“Yes We Can” Posts Health Plan As Promised To “The Party of No”

This whole healthcare debate has been the theater of the absurd and while Americans suffer and 3 million more have lost their healthcare no progress has been made.

The Repubs have been MIA other than their constant whining and lack of any real ideas. That is a fact. So their whining got them here and now they need to step up and like leaders and not the clowns that all of America thinks Congress is tight now.

So Boehner et al wanted transparency and now they have it. A published 11 page document 3 days before the televised summit. No secrets, no closed doors.

Any American who wants to can watch the debate live and easily digest this 11 page overview . Even “Dr. No” Boehner can read this one since he can digest it in one tanning session.

Per his promise to the “party of No” at the summit they invited him to in Baltimore, President Obama has published his suggested outline for a healthcare reform bill 3 days before the White House Healthcare Summit.

Some of the highlights are below and are very sensible:

  • It removes the $100 million in Medicaid funding that Sen. Ben Nelson (D-Neb.) had secured for his home state of Nebraska — funding that, after intense criticism, even Nelson now wants removed.
  • It adopts the House’s more generous measures to help individuals purchase insurance, and adopts the Senate’s approach when it comes to penalizing individuals who don’t buy insurance — basing the penalty on flat dollar assessments rather than a percentage of income, and including a “hardship” exemption for families who simply cannot pay the fine.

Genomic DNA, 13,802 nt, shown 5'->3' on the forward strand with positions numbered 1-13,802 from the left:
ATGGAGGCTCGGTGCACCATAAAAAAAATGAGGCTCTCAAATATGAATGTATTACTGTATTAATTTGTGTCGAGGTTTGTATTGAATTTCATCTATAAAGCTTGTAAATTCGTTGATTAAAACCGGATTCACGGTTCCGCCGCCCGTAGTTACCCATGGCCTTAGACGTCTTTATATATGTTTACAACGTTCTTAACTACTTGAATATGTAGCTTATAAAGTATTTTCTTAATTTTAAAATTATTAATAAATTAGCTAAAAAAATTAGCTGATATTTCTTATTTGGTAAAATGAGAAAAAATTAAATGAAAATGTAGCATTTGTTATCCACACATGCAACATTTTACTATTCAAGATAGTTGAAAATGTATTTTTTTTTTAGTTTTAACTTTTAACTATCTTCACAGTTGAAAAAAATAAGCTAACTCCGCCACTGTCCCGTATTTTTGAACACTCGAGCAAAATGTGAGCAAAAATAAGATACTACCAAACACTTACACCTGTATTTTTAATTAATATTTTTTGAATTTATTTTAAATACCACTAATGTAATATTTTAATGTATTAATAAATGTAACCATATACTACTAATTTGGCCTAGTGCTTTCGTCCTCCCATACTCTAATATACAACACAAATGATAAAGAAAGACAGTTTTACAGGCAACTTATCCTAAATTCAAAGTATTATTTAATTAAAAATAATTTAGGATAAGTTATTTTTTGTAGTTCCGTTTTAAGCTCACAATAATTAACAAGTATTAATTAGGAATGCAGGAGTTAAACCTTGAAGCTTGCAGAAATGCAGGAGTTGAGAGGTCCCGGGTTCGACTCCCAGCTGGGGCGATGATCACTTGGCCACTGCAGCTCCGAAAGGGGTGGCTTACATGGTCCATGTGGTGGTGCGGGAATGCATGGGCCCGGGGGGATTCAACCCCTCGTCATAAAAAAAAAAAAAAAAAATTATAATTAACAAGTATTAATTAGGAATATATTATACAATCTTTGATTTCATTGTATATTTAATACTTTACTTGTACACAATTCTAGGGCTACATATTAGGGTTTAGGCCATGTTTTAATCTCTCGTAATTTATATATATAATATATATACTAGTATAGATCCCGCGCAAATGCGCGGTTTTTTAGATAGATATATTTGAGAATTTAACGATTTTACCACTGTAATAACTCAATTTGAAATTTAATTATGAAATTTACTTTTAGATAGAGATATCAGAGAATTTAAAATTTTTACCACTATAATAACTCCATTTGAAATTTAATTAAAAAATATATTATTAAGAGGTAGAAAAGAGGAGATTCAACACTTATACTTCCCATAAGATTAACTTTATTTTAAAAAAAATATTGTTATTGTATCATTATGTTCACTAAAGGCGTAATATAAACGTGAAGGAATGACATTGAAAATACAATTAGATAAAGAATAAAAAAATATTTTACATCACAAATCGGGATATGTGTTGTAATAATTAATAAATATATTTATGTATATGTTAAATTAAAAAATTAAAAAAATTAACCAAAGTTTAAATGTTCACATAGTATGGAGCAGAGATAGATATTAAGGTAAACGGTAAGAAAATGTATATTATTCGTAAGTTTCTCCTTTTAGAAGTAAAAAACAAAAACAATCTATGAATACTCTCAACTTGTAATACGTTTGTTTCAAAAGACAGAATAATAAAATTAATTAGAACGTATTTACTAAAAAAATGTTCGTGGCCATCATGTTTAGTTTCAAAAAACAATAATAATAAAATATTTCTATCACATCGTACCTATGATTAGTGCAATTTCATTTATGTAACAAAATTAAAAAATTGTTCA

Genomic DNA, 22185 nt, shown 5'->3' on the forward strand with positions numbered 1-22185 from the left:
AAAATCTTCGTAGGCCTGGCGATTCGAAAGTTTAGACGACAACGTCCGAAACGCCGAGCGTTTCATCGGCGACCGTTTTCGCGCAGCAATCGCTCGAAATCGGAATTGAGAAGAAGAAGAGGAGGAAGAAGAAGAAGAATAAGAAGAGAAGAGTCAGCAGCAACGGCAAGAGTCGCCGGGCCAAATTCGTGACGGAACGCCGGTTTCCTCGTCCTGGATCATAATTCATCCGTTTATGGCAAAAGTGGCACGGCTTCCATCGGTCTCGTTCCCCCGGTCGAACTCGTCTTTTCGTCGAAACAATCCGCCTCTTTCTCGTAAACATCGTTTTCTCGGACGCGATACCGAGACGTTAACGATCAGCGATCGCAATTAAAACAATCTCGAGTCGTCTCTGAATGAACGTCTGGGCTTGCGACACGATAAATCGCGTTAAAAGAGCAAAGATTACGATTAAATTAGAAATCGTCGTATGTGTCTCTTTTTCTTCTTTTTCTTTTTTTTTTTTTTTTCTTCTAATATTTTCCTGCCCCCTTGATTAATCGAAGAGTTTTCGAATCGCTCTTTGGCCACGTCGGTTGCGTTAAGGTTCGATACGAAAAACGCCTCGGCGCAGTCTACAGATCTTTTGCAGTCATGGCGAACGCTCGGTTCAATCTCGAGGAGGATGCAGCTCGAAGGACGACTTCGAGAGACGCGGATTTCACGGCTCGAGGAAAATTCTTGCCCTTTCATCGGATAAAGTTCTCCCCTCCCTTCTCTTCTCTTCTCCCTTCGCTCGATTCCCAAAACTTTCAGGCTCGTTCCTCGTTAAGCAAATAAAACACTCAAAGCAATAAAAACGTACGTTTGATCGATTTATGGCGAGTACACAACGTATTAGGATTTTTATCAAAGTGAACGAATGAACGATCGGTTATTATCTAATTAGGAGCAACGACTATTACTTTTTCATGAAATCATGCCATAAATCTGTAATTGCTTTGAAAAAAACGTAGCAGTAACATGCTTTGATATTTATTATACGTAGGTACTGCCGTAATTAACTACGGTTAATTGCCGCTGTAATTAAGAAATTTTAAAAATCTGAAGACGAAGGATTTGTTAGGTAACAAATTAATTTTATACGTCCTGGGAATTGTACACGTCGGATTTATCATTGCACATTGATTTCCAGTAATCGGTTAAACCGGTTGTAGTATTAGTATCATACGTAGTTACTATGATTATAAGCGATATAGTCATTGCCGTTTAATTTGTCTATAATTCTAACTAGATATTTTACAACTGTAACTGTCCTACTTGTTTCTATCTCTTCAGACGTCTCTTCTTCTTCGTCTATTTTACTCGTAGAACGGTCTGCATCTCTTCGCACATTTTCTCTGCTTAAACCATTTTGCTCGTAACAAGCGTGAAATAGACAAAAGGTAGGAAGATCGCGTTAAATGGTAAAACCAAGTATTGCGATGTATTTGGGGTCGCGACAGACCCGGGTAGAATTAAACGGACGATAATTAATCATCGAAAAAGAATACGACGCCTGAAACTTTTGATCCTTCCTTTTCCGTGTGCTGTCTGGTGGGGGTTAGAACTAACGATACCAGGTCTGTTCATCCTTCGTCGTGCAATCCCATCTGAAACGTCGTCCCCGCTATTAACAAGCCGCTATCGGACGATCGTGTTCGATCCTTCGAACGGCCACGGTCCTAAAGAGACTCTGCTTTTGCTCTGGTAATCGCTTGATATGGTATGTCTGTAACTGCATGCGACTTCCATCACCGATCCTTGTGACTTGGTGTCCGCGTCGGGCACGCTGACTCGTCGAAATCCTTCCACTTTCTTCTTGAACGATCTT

• It closes the Medicare prescription drug “donut hole” coverage gap by 2010 — choosing the House’s language rather than the Senate’s (which would provide a 50 percent discount for only certain drugs in the hole). How this conforms to the deal that the White House cut with the pharmaceutical industry at the beginning of the health care reform process is uncle
  • It adopts the Senate’s model for health insurance exchanges (virtual marketplaces for consumers to compare and buy coverage) making them state-based as opposed to national. One plugged-in activist told the Huffington Post that this could be because it would be impossible to pass national exchanges into law using the Senate’s simple-majority reconciliation process.
  • It adopts the Senate’s abortion provisions, which are more moderate than the aggressively anti-choice measures adopted in the House.
  • It uses the Senate’s revenue provisions, though it goes a long way toward pacifying those concerned about the so-called “Cadillac tax”. The threshold at which health care plans would be hit by that tax would be raised from $23,000 for a family plan to $27,500. And the provisions would not kick in at all until 2018.
  • It includes a new wrinkle: establishing a national health insurance authority that would help states combat insurers that institute unreasonable premium increases. Sen. Dianne Feinstein (D-Calif.) introduced this same proposal last week.
  • Finally, despite a late-stage push for the White House to include a public option for insurance coverage in the final bill, the president’s proposal does not include any element of government-run insurance.

Take the time to read and reflect on the details and we will poll you later this week on the subject.